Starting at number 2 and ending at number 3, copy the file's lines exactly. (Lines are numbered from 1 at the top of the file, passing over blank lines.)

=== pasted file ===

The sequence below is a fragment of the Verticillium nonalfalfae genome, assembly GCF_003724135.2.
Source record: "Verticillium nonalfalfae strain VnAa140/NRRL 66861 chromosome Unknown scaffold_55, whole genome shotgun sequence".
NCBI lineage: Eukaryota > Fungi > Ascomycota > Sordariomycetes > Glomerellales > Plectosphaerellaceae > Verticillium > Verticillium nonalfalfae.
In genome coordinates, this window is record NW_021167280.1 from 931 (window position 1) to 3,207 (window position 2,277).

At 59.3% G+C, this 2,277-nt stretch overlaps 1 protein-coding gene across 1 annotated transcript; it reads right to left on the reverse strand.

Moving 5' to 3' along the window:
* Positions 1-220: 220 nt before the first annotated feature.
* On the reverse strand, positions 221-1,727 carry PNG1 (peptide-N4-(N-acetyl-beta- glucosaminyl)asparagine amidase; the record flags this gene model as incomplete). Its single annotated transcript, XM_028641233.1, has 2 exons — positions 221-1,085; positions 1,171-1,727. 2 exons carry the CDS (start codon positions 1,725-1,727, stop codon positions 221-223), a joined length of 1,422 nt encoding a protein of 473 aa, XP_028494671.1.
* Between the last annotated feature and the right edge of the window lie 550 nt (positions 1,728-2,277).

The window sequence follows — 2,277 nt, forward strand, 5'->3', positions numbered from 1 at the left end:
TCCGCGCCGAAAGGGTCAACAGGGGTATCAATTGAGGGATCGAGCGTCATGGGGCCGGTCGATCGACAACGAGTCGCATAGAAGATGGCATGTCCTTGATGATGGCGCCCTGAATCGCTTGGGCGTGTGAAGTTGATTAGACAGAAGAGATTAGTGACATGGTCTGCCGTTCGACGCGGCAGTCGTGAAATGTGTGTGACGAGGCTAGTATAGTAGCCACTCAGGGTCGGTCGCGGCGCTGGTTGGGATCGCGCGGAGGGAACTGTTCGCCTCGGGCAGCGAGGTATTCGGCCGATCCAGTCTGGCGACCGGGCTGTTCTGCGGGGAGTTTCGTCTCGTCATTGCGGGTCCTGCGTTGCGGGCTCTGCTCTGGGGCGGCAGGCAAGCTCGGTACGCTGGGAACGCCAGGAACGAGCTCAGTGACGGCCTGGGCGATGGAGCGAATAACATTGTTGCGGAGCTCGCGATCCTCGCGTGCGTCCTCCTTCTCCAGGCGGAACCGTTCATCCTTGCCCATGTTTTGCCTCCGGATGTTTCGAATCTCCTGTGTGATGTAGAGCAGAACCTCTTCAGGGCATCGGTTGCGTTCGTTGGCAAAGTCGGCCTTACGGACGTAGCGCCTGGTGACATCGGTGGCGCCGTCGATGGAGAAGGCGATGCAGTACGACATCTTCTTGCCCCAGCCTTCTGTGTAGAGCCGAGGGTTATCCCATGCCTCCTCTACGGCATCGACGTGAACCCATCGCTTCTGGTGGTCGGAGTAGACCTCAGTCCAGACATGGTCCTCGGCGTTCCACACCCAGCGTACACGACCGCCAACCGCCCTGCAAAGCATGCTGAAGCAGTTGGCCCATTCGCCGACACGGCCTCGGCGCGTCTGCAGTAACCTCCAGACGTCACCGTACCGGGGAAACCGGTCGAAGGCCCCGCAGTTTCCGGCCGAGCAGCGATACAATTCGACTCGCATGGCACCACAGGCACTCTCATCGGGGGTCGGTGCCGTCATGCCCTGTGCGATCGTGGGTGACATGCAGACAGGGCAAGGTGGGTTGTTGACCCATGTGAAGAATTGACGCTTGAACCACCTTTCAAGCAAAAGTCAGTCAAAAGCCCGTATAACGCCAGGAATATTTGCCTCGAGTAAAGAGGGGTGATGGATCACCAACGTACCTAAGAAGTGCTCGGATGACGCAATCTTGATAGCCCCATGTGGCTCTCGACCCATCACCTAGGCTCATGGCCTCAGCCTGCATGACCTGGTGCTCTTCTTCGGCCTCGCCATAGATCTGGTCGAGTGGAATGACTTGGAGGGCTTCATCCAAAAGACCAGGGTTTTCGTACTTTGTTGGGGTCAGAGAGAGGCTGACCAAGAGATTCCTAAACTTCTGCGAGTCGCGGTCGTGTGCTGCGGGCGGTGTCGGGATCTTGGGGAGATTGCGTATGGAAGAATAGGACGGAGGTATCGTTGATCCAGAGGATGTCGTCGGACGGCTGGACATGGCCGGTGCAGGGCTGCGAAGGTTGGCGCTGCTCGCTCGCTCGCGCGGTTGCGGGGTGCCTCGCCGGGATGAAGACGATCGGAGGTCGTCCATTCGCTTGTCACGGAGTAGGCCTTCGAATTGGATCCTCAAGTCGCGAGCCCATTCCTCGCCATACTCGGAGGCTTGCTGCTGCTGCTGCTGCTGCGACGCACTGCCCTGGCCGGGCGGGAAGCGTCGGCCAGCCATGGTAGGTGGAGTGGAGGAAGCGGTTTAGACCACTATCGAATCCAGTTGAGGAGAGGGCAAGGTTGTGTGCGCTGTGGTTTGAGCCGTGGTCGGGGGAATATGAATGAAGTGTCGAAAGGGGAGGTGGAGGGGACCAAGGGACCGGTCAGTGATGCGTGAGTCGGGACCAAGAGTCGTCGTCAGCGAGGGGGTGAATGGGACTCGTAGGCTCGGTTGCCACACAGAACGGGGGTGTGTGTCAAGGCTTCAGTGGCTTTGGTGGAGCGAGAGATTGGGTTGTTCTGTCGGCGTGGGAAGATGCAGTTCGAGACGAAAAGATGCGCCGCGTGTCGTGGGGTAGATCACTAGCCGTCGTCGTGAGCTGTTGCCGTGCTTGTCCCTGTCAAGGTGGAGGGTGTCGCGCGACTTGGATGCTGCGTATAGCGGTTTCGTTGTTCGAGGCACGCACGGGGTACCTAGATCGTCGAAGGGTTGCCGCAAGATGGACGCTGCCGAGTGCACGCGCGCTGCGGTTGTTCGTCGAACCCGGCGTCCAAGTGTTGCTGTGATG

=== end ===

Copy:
Source record: "Verticillium nonalfalfae strain VnAa140/NRRL 66861 chromosome Unknown scaffold_55, whole genome shotgun sequence".
NCBI lineage: Eukaryota > Fungi > Ascomycota > Sordariomycetes > Glomerellales > Plectosphaerellaceae > Verticillium > Verticillium nonalfalfae.